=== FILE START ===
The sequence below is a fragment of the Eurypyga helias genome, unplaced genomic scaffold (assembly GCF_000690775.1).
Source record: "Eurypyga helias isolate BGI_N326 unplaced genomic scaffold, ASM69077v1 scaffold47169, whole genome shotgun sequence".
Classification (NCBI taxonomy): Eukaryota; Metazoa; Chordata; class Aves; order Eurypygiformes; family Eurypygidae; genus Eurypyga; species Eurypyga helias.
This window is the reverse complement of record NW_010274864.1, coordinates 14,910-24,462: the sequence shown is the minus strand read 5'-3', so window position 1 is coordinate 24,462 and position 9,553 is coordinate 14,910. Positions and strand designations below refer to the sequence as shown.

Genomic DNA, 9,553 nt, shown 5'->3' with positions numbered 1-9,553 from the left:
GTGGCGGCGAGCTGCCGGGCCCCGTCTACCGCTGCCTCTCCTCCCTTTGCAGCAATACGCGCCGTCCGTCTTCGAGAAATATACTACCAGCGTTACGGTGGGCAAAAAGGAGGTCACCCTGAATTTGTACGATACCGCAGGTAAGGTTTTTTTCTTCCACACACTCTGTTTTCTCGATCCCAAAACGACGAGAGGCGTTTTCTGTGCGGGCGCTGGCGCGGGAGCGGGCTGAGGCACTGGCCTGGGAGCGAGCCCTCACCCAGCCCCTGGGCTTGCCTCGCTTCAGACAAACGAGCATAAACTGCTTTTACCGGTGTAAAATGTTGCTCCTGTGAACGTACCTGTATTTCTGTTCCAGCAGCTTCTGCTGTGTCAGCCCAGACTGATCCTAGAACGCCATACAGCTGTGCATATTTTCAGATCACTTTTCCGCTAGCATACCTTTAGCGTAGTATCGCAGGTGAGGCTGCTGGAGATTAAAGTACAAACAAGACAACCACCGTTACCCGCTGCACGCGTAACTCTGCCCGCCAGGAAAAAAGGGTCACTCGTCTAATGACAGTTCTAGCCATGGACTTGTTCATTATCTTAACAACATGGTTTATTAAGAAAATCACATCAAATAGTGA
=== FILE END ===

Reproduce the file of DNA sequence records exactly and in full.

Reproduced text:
The sequence below is a fragment of the Eurypyga helias genome, unplaced genomic scaffold (assembly GCF_000690775.1).
Source record: "Eurypyga helias isolate BGI_N326 unplaced genomic scaffold, ASM69077v1 scaffold47169, whole genome shotgun sequence".
Classification (NCBI taxonomy): Eukaryota; Metazoa; Chordata; class Aves; order Eurypygiformes; family Eurypygidae; genus Eurypyga; species Eurypyga helias.
This window is the reverse complement of record NW_010274864.1, coordinates 14,910-24,462: the sequence shown is the minus strand read 5'-3', so window position 1 is coordinate 24,462 and position 9,553 is coordinate 14,910. Positions and strand designations below refer to the sequence as shown.

Genomic DNA, 9,553 nt, shown 5'->3' with positions numbered 1-9,553 from the left:
GTGGCGGCGAGCTGCCGGGCCCCGTCTACCGCTGCCTCTCCTCCCTTTGCAGCAATACGCGCCGTCCGTCTTCGAGAAATATACTACCAGCGTTACGGTGGGCAAAAAGGAGGTCACCCTGAATTTGTACGATACCGCAGGTAAGGTTTTTTTCTTCCACACACTCTGTTTTCTCGATCCCAAAACGACGAGAGGCGTTTTCTGTGCGGGCGCTGGCGCGGGAGCGGGCTGAGGCACTGGCCTGGGAGCGAGCCCTCACCCAGCCCCTGGGCTTGCCTCGCTTCAGACAAACGAGCATAAACTGCTTTTACCGGTGTAAAATGTTGCTCCTGTGAACGTACCTGTATTTCTGTTCCAGCAGCTTCTGCTGTGTCAGCCCAGACTGATCCTAGAACGCCATACAGCTGTGCATATTTTCAGATCACTTTTCCGCTAGCATACCTTTAGCGTAGTATCGCAGGTGAGGCTGCTGGAGATTAAAGTACAAACAAGACAACCACCGTTACCCGCTGCACGCGTAACTCTGCCCGCCAGGAAAAAAGGGTCACTCGTCTAATGACAGTTCTAGCCATGGACTTGTTCATTATCTTAACAACATGGTTTATTAAGAAAATCACATCAAATAGTGA